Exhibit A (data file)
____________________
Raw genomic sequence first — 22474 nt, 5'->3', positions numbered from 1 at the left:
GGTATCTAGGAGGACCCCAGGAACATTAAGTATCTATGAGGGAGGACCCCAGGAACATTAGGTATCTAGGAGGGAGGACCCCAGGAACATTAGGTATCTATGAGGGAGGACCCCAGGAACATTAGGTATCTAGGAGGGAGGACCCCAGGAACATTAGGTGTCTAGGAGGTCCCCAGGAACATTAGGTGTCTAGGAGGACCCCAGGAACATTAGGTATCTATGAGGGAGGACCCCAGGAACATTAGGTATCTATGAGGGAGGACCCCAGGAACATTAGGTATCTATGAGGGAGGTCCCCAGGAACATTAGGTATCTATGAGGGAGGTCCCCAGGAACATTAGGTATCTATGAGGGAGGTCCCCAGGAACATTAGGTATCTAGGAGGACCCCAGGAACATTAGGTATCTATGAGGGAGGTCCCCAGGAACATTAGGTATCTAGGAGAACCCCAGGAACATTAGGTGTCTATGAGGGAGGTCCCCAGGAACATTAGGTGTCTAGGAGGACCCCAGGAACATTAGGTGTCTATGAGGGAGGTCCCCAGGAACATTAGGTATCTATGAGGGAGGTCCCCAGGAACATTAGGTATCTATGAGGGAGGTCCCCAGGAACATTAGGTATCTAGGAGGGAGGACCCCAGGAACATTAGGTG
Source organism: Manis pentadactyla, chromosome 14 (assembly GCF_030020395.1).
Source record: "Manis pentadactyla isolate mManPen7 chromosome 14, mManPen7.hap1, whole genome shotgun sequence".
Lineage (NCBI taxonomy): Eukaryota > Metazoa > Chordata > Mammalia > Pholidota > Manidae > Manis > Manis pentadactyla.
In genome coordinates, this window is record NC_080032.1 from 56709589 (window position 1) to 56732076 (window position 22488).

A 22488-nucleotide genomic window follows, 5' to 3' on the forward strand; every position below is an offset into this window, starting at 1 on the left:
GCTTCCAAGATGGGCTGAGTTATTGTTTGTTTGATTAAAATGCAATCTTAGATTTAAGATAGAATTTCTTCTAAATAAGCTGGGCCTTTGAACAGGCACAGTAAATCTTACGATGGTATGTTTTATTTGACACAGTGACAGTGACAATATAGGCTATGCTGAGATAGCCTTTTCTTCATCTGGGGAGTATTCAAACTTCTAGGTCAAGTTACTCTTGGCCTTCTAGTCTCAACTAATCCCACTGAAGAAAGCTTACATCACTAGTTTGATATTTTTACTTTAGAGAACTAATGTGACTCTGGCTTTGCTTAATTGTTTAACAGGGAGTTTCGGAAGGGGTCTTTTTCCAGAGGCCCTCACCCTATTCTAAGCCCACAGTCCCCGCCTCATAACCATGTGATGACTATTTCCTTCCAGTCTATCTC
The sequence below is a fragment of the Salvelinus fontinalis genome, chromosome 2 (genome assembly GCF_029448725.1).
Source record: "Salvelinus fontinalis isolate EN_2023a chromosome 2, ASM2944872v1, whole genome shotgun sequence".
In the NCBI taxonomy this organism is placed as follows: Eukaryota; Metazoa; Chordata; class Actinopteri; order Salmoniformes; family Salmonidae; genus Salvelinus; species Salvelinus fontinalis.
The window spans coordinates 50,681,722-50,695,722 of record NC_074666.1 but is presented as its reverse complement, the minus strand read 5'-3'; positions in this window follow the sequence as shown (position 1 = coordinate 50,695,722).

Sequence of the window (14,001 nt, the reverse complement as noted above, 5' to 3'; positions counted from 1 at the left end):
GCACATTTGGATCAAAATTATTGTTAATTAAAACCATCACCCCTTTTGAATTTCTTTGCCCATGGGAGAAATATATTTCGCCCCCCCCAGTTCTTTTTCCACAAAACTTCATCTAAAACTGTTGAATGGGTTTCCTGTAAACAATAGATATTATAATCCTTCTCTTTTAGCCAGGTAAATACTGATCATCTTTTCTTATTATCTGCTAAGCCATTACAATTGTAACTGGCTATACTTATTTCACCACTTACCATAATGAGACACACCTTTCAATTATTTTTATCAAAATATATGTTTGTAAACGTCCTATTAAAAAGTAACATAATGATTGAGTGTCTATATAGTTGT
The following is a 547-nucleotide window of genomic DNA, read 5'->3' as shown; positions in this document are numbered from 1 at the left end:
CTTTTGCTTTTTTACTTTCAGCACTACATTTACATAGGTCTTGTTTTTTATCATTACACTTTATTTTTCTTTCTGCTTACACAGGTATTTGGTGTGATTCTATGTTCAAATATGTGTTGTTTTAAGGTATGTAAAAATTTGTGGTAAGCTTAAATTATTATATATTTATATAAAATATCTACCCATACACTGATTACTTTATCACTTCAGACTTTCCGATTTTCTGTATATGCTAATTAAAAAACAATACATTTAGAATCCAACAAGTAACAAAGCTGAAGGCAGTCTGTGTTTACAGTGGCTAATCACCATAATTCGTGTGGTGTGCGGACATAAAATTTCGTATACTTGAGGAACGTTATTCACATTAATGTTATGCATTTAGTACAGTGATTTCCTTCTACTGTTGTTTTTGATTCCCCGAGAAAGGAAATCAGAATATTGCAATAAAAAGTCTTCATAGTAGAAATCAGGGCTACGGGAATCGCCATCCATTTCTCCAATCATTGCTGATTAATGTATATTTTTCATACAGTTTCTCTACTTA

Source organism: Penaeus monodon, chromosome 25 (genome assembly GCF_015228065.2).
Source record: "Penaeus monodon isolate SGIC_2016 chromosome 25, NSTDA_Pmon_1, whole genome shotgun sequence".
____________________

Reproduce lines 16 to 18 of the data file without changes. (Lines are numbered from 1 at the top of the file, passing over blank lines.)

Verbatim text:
CTTTTGCTTTTTTACTTTCAGCACTACATTTACATAGGTCTTGTTTTTTATCATTACACTTTATTTTTCTTTCTGCTTACACAGGTATTTGGTGTGATTCTATGTTCAAATATGTGTTGTTTTAAGGTATGTAAAAATTTGTGGTAAGCTTAAATTATTATATATTTATATAAAATATCTACCCATACACTGATTACTTTATCACTTCAGACTTTCCGATTTTCTGTATATGCTAATTAAAAAACAATACATTTAGAATCCAACAAGTAACAAAGCTGAAGGCAGTCTGTGTTTACAGTGGCTAATCACCATAATTCGTGTGGTGTGCGGACATAAAATTTCGTATACTTGAGGAACGTTATTCACATTAATGTTATGCATTTAGTACAGTGATTTCCTTCTACTGTTGTTTTTGATTCCCCGAGAAAGGAAATCAGAATATTGCAATAAAAAGTCTTCATAGTAGAAATCAGGGCTACGGGAATCGCCATCCATTTCTCCAATCATTGCTGATTAATGTATATTTTTCATACAGTTTCTCTACTTA

Source organism: Penaeus monodon, chromosome 25 (genome assembly GCF_015228065.2).
Source record: "Penaeus monodon isolate SGIC_2016 chromosome 25, NSTDA_Pmon_1, whole genome shotgun sequence".